Which Home Improvement Projects Require a Permit?

Tips & Advice

Which Home Improvement Projects Require a Permit?

home improvement permits
A fencing contractor will know about height restrictions and can apply for permits.Photo credit: J&H Lawn Maintenance and Landscaping, LLC

When it’s time to remodel or make improvements to your home, you may wonder whether you need a permit. For many projects, having a permit from the city government is crucial because the changes to your home go on record with the city, and it ensures inspectors will check for any red flags. For example, if you rewire your home incorrectly, there could be exposed wires, potential for short circuiting and electrocution. This could lead to extensive repairs like wiring your home again, which could cost hundreds to thousands of dollars. Also when you try to sell or refinance your home, buyers and lenders want to know that your remodels comply with building codes, so you need to have proof via the permits from the city.

How do you determine which remodels and renovations require permits? Most contractors will know ahead of time, but it’s good for a homeowner to be aware and avoid fraud or future repairs. The general rule of thumb is that structural, electrical, plumbing or mechanical work will require a permit, but here’s more information:

Remodeling with a Permit

If you install new windows that are larger than the old windows, you'll need a permit to cut the new holes. Photo credit: Your Total Renovation, Inc.
If you install new windows that are larger than the old ones, you’ll need a permit to cut the new holes. Photo credit: Your Total Renovation, Inc.

When speaking with a general contractor about permits, here are some projects that will always require one or more:

  • Fencing Installation or Repair: When you install or repair a fence, it’s important to check with your city to see if there is a height restriction. Some cities and even suburbs have certain heights that fences can’t go past. Be sure to have a fencing contractor check about such restrictions to avoid having to cut the fence or take it down after installation.
  • Window Installations: When you install new windows that are bigger than your old windows, a permit is required to cut holes for them. This will also include cutting holes for skylights and new doors with windows, so a window professional will need to acquire those permits.
  • Plumbing and Electrical Work: When installing or replacing plumbing, you will most likely need a permit. The same rule applies when installing or replacing electrical wiring, whether it’s an outlet, switch, ceiling fan or overhead lighting. The cases where you won’t need a permit include smaller projects like repairs and light fixture installations.
  • Structural Changes: When you make any kind of structural changes to your home, the contractor will need to get a permit. This may include changes to the load-bearing walls, balconies, decks, porches, roofs or foundation flooring.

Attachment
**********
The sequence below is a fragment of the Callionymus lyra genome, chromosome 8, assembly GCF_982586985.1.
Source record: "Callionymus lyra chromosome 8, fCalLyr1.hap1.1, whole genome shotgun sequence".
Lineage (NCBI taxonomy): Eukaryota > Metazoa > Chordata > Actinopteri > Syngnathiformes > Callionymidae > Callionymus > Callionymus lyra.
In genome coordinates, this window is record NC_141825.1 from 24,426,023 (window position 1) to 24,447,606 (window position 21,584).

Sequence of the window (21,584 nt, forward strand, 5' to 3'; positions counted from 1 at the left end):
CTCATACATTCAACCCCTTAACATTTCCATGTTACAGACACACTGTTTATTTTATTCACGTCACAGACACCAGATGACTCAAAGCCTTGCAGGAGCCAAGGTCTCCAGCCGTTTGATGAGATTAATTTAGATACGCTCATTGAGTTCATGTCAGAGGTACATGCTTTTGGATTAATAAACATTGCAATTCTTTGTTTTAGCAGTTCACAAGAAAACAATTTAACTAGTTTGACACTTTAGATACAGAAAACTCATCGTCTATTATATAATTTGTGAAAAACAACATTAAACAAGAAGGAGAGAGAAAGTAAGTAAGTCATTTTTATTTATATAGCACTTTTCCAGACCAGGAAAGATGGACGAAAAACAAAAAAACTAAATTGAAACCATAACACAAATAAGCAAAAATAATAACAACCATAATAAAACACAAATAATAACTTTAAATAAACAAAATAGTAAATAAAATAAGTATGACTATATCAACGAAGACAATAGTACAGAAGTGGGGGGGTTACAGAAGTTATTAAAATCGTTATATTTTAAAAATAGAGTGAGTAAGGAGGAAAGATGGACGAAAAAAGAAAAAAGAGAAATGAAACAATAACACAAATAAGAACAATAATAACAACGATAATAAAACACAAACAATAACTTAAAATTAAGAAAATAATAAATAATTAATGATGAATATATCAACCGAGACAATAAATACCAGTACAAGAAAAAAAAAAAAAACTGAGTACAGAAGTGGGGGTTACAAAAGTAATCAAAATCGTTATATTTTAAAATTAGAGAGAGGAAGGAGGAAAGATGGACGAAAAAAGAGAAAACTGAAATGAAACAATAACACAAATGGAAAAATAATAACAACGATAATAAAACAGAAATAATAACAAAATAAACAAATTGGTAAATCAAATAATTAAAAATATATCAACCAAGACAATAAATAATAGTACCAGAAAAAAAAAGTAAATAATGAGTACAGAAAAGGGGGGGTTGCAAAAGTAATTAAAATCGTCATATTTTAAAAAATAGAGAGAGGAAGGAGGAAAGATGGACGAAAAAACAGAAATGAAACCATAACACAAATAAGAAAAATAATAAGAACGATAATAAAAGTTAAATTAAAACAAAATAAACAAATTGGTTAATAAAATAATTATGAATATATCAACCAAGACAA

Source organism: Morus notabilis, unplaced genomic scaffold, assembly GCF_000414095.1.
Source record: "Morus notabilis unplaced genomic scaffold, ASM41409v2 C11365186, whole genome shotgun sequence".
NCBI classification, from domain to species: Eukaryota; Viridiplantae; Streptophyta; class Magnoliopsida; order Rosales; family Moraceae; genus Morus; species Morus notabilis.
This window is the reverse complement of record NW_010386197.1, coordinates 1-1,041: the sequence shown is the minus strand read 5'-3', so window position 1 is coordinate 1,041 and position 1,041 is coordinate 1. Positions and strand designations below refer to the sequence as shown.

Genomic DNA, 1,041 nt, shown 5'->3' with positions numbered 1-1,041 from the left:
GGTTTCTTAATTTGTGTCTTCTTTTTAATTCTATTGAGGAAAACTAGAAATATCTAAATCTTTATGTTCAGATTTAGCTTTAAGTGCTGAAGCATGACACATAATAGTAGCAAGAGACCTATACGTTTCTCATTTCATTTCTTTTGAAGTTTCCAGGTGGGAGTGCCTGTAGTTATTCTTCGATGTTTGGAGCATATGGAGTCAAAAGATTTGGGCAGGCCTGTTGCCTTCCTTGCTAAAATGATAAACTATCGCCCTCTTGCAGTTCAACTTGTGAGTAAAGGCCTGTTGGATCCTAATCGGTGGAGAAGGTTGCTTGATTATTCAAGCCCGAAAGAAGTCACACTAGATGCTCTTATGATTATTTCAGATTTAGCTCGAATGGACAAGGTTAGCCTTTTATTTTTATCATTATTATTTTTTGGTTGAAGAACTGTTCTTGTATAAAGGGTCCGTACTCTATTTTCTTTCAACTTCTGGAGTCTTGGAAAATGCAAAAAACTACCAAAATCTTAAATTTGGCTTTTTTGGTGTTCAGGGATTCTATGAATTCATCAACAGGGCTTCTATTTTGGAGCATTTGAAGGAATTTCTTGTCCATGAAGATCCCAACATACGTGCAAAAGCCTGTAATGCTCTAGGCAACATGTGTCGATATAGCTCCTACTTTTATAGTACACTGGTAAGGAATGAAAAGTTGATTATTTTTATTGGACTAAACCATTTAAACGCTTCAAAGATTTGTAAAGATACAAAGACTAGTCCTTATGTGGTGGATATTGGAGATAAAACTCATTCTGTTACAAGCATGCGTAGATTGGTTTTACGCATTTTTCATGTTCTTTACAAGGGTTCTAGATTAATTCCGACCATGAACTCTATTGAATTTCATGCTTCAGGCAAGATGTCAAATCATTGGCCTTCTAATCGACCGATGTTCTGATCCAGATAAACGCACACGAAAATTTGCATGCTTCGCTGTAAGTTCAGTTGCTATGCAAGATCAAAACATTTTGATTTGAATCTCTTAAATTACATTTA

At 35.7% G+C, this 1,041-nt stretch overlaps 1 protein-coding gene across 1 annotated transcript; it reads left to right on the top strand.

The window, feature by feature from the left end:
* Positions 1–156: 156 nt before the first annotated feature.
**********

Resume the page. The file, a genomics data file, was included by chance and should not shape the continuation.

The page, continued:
• Heating Maintenance: If you replace the water heater, the heating contractor you’ve hired to do the work will need to get a permit. Changes to the ventilation system, gas and wood fireplaces and ducts will also require a permit. This does not include filter changes, motor lubrication or equipment cleaning.
  • Additions and Remodels: Additions, new construction, remodels, repairs, replacements, upgrades and any other additions and remodeling projects totaling $5,000 or more will require a permit. This will include detached structures like garages, sheds and platforms. Exceptions to this rule include construction that’s less than 200 square feet, as well as painting, carpeting and wallpaper.

Renovating Without a Permit

Wallpapering is one home project that doesn't require a permit.
Wallpapering is a home project that doesn’t require a permit.
Photo credit: Curtain Exchange of Westchester, Inc.

There will be some projects that won’t require a permit ahead of time, like small plumbing and electrical projects. Other projects you can do without a permit include:

  • Painting and wallpapering
  • Installing flooring like hardwood, carpeting, linoleum or vinyl tile
  • Minor electrical repairs
  • Installing new countertops
  • Installing or replacing a faucet
  • Landscaping work

Trust in the Pros

If you aren’t certain whether or not you need a permit, you should hire a professional. A pro will have the background and experience to determine if your project is extensive enough to require an inspector to check for any red flags afterward. Professionals will usually be the ones to acquire the permit, so they also know what kind of paperwork to fill out and the type of permit to obtain. Relying on a professional will allow your project to be completed in a timely manner.

Photos courtesy of DesignMine.

About Andrea Davis and HomeAdvisor

Andrea Davis works for HomeAdvisor, which helps homeowners find the right home improvement professionals for their home projects at the right price. Homeowners can use HomeAdvisor Reviews to see what past customers have to say about each professional, and can calculate average local and national costs for a variety of home projects using Cost Guides. Access to all information and features is free for homeowners.

Note: This is a guest post; the views and opinions expressed are those of the author and do not necessarily reflect the opinion or position of Redfin.

Ask an Agent

We're here to help seven days a week.

Name

Email

Phone

What can we help you with?

Show Comments

Real estate redefined